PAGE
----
Webster student Mimiw Seagrave returned hometown in Thailand as the COVID-19 pandemic spread across America. Her parents, however, were worried about the spread of racism in America.
For Mon Mon Aye, a Webster senior, getting sick from the coronavirus was the least of her concerns.
“I was actually more worried about discrimination and being alone than coronavirus,” Mon Mon Aye said.
Mon Mon Aye experienced discrimination when she was at the airport and on the plane going to New Mexico for her spring break class before her connecting flight was canceled. Most people gave her dirty looks when they saw her. Mon Mon Aye said she ignored the stares.
This kind of act did not surprise Nguyen An Nhat Mai, a sophomore, who said she experienced racism and discrimination when she first came to the United States from Vietnam in 2018. She was with a group of friends and they went to Steak and Shake late at night. The people in the restaurant, who were mostly white, looked at Mai and her friends in a disgusting way.
“I didn’t know why. Then, I asked my friend who has been here for 10 years,” Nguyen said. “He said because we are Asian and we looked Chinese.”
Maria Gunawan, a senior who is from Jakarta, Indonesia, has a similar experience to Mon Mon Aye. Gunawan received stares at the grocery store, some of the shoppers even moved their cart away from her.
Gunawan said it annoys her when people act that way towards her but she doesn’t let it affect her mindset.
Gunawan is back in her home country after being quarantined in St. Louis. Gunawan’s parents wanted her to come back home to be with them during this time. She caught a flight on April 24. On April 25, Gunawan arrived home and was placed in a 14-day quarantine. Gunawan said while she was in St. Louis she was still cautious to step outside because of the harassment against Asians she had seen on the news.
Videos and reports of physical attacks and verbal harassment against Asians in the United States and Europe have surfaced in the news due to the coronavirus.
These kinds of acts are hard to hear for Mimiw Seagrave, an international human rights major who is sad that the Asian community is being mistreated during the pandemic.
“When I heard that an Asian family, including a 2-and-6-year-old, were violently stabbed by a 19-year-old, who could be considered a child himself, my heart broke. My heart continues to break hearing the exponential rise in violent attacks against the Asian community,” Seagrave said.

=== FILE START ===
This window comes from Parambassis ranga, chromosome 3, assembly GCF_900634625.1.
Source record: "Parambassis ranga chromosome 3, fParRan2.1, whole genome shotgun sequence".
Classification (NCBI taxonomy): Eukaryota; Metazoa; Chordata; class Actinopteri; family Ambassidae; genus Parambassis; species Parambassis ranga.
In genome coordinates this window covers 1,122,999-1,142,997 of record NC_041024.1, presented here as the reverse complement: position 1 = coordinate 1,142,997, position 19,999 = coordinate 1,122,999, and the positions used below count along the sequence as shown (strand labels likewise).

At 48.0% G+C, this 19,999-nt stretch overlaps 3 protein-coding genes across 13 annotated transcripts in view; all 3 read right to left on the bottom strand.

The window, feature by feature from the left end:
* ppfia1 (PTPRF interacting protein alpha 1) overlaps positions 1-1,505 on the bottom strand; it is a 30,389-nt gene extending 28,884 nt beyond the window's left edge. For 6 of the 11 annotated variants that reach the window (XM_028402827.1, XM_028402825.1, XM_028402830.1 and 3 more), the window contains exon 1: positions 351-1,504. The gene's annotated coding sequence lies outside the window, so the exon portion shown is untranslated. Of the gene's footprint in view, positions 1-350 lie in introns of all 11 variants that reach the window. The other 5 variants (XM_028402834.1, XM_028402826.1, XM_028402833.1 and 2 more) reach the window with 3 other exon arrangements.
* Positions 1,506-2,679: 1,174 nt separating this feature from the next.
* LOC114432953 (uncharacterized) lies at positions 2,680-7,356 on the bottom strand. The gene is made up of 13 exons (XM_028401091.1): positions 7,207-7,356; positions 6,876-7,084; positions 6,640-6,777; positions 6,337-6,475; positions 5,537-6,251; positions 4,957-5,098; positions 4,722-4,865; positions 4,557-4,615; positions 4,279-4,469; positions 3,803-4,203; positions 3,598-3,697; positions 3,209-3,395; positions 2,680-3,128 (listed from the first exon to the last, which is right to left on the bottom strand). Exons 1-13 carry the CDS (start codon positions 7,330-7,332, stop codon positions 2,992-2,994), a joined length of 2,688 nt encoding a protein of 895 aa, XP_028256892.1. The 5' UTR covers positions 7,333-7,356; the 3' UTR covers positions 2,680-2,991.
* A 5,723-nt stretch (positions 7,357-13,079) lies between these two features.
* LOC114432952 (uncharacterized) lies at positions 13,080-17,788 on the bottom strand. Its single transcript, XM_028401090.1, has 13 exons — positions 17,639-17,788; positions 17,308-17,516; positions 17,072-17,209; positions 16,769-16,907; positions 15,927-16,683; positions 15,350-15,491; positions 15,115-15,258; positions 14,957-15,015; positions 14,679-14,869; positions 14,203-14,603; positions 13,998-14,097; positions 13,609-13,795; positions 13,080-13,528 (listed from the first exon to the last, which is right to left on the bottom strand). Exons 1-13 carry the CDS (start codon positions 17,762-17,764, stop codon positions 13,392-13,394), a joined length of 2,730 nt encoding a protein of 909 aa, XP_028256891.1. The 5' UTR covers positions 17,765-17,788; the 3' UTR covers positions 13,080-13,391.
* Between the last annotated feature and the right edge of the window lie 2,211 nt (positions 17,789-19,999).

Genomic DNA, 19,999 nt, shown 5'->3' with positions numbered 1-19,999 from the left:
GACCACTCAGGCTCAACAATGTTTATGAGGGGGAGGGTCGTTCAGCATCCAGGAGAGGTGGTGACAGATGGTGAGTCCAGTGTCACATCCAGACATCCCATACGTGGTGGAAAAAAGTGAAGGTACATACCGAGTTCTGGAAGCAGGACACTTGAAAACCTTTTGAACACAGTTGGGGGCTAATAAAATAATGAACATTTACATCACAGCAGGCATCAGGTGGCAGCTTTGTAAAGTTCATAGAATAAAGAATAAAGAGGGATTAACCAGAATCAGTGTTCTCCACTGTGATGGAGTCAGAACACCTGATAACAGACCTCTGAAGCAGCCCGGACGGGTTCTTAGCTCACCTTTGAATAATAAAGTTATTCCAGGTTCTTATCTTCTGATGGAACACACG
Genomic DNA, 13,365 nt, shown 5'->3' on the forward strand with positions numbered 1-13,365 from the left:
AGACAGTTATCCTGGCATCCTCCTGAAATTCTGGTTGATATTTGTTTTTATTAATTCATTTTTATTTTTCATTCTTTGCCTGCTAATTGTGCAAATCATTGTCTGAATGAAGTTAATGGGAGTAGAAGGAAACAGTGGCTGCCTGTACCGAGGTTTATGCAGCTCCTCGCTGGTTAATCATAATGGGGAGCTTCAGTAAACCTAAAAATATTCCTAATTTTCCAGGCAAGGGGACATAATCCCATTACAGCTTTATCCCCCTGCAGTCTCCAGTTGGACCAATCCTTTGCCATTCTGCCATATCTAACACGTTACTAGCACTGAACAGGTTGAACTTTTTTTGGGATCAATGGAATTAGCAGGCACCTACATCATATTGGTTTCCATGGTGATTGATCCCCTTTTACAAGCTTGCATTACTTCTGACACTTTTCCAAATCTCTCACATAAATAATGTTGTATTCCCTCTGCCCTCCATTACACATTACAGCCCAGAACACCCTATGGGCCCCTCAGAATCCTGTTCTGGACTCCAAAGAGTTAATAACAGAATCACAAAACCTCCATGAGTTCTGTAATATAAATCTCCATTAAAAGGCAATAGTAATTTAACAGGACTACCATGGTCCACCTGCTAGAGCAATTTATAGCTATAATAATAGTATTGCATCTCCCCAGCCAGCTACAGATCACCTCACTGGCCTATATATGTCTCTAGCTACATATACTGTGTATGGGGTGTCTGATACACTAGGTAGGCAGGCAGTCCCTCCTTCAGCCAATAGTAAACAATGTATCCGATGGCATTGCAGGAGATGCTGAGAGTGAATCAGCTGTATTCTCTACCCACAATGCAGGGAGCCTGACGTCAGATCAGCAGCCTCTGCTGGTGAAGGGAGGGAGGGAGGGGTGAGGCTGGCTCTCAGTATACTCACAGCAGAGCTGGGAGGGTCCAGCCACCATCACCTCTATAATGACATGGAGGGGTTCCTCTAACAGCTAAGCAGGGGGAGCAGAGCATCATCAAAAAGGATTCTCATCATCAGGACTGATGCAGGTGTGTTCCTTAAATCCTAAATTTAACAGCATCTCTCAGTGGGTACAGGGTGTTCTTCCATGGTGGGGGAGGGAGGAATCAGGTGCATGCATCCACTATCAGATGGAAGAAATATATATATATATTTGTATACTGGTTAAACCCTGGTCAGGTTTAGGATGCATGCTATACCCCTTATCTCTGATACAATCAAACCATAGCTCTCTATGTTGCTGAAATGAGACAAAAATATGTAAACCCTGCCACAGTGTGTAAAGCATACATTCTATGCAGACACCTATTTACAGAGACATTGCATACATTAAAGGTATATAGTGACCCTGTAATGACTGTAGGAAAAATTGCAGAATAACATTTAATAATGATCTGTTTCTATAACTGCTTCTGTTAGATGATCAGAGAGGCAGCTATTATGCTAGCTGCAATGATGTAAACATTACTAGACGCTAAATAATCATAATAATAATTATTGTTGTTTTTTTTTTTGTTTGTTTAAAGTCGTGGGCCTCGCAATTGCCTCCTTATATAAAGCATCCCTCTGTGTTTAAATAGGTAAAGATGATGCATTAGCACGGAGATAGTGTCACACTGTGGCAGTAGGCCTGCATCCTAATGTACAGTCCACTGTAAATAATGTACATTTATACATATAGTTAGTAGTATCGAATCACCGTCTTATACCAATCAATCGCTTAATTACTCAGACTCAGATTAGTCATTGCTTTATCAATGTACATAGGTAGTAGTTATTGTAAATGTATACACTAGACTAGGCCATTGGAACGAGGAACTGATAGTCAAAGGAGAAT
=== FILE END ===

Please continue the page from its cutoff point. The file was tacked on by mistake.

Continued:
Seagrave said she was privileged she escaped racist attacks from others but feels angry and hopeless that she could not do anything to help besides educating her friends and peers to call out discrimination.
She is currently in her hometown of Chiangmai, Thailand after her study abroad trip to Leiden was canceled. Her parents did not want her to go back to the United States because of the racist attacks on Asians so she flew back home. Seagrave was quarantined at a hotel for two and a half weeks before going home to her parents.
Seagrave said she had a friend in Texas who was verbally assaulted when she had crossed the street. A man told Seagrave’s friend to go back to her country and proceeded to use profanity against her. Seagrave and her friend laughed off the incident, but she said it wouldn’t be a laughing matter if it were serious.
“We both understood the consequences of that day. I don’t think we would have laughed if she was physically attacked,” Seagrave said. “I also don’t think there’s a right way to experience and deal with racist attacks.”
Seagrave supports and uplifts her friends during this time by sending funny memes and positive news. She’s even there for her friends when they want to talk or cry.
The group believed people not only lashed out at a particular ethnic group because of their race but it can also be fueled by fear of the virus. Mon Mon Aye said fear is a normal reaction. People will assume if someone comes from a place that carries the virus, then those people have the virus.
That’s not the case, according to Dr. Jameca Falconer, who teaches behavior analysis at Webster and is a licensed psychologist. She said people have implicit bias where they will put a certain group of people in a category. Falconer thinks people are often looking to put the blame on someone for the virus.
“I feel like the brain finds it easier to categorize and describe people and things. Typically, people like to associate bad things with people of color and countries of color. Anti-Asian bias plays into a long history of racism in the United States that often associates immigrants and countries that have large numbers of people of color with disease,” Falconer said.
Falconer continues by saying fear generates from the lack of understanding of ethnic groups and racism, which leads to people directing their anger to certain people or groups.
They all agree that it does not mean to harass or physically attack someone because everyone does not have the virus. However, Nguyen does not believe that everyone is racist or prejudiced.
“There are a lot of nice people out there, so I don’t have to care about those racists. The price they have to pay is very obvious. I was born in a Buddhist country, so I believe in karma. If you do something harmful to anyone, you will have to pay the price,” Nguyen said.